MAR-CIRAS is standard issue for USSOCOM, USCG DOG, and USN…

MAR-CIRAS is standard issue for USSOCOM, USCG DOG, and USN VBSS teams. DoD Photo

Oil platforms offer very appealing targets to terrorists and, off Nigeria at least, to bandits. Not only does terrorist occupation of an oil platform offer potential for impeding the flow of oil and destroying a valuable asset, it also has the potential for a massive environmental disaster. Think of the problems resulting from the 2010 Deepwater Horizon oil spill in the Gulf of Mexico, for example, and magnify that should terrorists sabotage one or more oil platforms. And there are also the oil workers who would be held hostage. Occupation of oil platforms off the coast of Nigeria has generally involved hostage taking and the threat of the destruction of the rig to extort concessions on oil revenues for local communities or to receive ransom for oil workers.

SEALs carrying out oil platform boarding training from an RIB using a ladder. DoD Photos

At least some governments and coun­­­­­­­­­t­­­­ries have chosen to take proactive measures to provide oil platform security. These may include radar, which scans the approaches for unidentified ships or boats, CCTV to scan the area around the platform, laser or other intruder-detection systems around the rig, MIDS (Marine Intruder Detection Sonar) to detect approaches from under the sea, patrols by small boats with armed crew members, and armed security personnel aboard the platform. Floating security barriers, such as the WhisprWave, may also be used to establish a security perimeter around a platform, normally with one entry point that channels any ships or boats approaching to the chosen point. Some security companies that provide oil platform protection hire personnel from naval and marine special warfare units who have extensive experience in threat assessment of oil platforms and other maritime assets to constantly evaluate platform security.

Using some combination of these protective techniques to stop terrorists/hijackers offers the best solution to protecting oil platforms. However, the naval special warfare units of those countries with a substantial number of oil platforms must be prepared, if necessary, to assault and retake a platform. Among the units especially well-trained to take down an oil platform are the U.S. Navy SEALs, the British SBS, Australian TAG (Tactical Assault Group) West, Indonesian PASKAL, Norwegian Marinejegerkommandoen, Danish Frømandskorpset, German Kampfschwimmer, and the Dutch SBS.

From Above

If a platform is taken, special operators tasked with retaking it face various problems. First, the location of an oil platform or platforms on the ocean allows hijackers to readily observe the area surrounding the platform to detect approaches. The very radar, infrared cameras, etc. that help protect a platform may be used by hijackers familiar with them or who force the operators to cooperate in watching for approaches. As a result, approaching helicopters or boats will immediately rouse their suspicions.

Almost certainly, hijackers/terrorists will take hostages aboard the oil platform and any assault forces must attempt to save them. Additionally, it is quite possible that the hijackers will rig the platform with explosives, which could destroy the platform, kill the hostages and create an environmental disaster.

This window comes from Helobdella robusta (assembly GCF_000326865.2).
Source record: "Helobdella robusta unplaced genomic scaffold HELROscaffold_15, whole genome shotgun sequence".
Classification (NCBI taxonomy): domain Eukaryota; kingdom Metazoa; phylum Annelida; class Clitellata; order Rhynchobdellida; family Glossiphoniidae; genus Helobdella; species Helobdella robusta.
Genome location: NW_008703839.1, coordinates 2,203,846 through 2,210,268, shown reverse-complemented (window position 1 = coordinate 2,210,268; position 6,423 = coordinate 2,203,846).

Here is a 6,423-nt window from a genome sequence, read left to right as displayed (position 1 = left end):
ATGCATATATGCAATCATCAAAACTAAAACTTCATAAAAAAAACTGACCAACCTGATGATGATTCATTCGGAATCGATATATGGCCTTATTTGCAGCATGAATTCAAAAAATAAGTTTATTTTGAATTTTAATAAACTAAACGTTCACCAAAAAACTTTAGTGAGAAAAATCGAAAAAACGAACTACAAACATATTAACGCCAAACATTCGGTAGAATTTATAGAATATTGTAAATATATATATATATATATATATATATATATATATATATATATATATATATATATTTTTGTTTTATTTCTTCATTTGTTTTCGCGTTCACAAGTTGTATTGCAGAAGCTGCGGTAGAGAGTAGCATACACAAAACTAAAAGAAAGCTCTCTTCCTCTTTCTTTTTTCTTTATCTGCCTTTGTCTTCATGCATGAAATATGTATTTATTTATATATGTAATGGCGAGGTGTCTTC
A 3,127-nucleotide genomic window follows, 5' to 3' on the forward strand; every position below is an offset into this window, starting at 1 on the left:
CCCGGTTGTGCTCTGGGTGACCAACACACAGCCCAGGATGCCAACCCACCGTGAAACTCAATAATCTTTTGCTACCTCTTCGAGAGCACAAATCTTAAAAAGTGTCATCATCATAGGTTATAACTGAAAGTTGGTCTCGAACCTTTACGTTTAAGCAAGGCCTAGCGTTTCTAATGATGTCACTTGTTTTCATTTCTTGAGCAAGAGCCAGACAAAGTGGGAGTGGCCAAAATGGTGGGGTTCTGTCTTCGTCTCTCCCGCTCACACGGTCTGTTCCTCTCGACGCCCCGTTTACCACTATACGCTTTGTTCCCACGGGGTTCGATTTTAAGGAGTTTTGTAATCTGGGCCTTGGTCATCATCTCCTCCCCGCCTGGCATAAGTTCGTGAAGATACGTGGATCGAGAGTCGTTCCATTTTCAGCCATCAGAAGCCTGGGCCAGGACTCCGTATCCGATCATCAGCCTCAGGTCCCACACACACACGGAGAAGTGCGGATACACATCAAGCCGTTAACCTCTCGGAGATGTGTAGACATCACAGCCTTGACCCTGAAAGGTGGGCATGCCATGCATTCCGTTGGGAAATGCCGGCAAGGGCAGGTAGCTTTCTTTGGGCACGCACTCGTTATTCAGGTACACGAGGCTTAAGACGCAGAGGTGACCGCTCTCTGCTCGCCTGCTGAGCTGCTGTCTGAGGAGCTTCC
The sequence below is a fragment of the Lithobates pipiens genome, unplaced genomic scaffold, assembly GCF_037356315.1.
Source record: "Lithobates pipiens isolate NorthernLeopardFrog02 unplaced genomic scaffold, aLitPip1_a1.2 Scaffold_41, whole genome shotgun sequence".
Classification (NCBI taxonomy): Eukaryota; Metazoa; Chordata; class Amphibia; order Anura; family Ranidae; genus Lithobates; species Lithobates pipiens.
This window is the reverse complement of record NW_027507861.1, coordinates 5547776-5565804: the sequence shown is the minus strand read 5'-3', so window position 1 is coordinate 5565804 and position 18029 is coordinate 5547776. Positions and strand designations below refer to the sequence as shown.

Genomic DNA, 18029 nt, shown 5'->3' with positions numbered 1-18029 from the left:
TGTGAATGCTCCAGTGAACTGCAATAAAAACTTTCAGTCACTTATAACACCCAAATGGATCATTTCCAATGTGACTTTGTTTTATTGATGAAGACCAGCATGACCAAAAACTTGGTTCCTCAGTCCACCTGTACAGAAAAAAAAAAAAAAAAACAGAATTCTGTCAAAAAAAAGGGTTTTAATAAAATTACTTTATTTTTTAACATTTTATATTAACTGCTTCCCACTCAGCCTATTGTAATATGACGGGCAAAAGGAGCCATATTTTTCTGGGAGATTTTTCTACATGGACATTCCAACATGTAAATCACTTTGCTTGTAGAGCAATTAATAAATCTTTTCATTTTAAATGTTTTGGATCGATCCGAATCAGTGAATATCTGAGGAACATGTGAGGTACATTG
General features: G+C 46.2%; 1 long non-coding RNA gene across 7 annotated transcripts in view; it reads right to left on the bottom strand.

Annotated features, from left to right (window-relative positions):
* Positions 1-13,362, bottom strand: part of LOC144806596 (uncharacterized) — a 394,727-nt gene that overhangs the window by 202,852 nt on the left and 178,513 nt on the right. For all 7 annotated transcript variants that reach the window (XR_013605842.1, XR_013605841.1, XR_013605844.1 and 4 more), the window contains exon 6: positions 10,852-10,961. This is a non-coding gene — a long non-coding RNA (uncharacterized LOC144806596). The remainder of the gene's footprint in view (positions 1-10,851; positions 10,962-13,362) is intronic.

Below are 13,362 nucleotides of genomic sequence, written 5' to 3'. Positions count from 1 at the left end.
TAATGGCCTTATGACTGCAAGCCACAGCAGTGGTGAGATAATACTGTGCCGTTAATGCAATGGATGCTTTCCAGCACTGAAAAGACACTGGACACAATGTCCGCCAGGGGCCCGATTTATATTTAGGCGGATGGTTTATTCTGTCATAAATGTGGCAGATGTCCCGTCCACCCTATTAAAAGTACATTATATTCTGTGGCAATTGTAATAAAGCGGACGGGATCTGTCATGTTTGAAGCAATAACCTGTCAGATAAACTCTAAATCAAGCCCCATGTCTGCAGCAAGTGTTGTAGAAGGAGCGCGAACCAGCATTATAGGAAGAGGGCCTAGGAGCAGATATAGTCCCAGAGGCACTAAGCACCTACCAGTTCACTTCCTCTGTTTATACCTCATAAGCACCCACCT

In considering an assault on an oil platform, stealth and speed are critical. If a helicopter assault is to be carried out, it is best mounted at night using “stealth” helicopters such as those used by the 160th Special Operations Aviation Regiment [Think OBL takedown]. Equipped to fly at night and in bad weather, special operations helicopters can quickly approach an objective and deliver an assault force via fast-roping onto the platform quickly. For a helicopter assault to work, however, it would be best carried on a moonless night, preferably with weather bad enough to keep the hijackers inside or under cover.

It is possible, but very difficult, for heli­copter-borne snipers to take out targets on the platform at night and at any distance. Generally, a self-loading rifle with a night- vision optic would be used, but field of view can be a problem when using a night-vision optic at ranges beyond 50 yards. The U.S. Navy SEALs have a third-generation night rifle sight with 3.5X power and a 40-degree field of view. A very skilled helicopter-borne marksman could take out hijackers at night, but if it were necessary to assure a kill, multiple snipers would be optimum and that would require multiple helicopters.

Still another consideration with a helicopter assault is that hardcore terrorists might well have Stinger or other missiles and the helicopters would be sitting ducks while hovering to allow fast-roping. Helicopters could, in most circumstances, be used most effectively as a distraction by having them fly around the platform at some distance. Or, if resupply helicopters normally landed on the platform and the hijackers were willing to allow resupply, one might be used for a “Trojan Horse” insertion, but hijackers would most likely be very suspicious of anyone on board. Of the three most likely assault scenarios, a helicopter assault is least desirable unless operating against very inept hijackers.

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  • hasan

    correction.PASKAL is malaysian navy special forces not indonesian.an acronym for Pasukan Khas Laut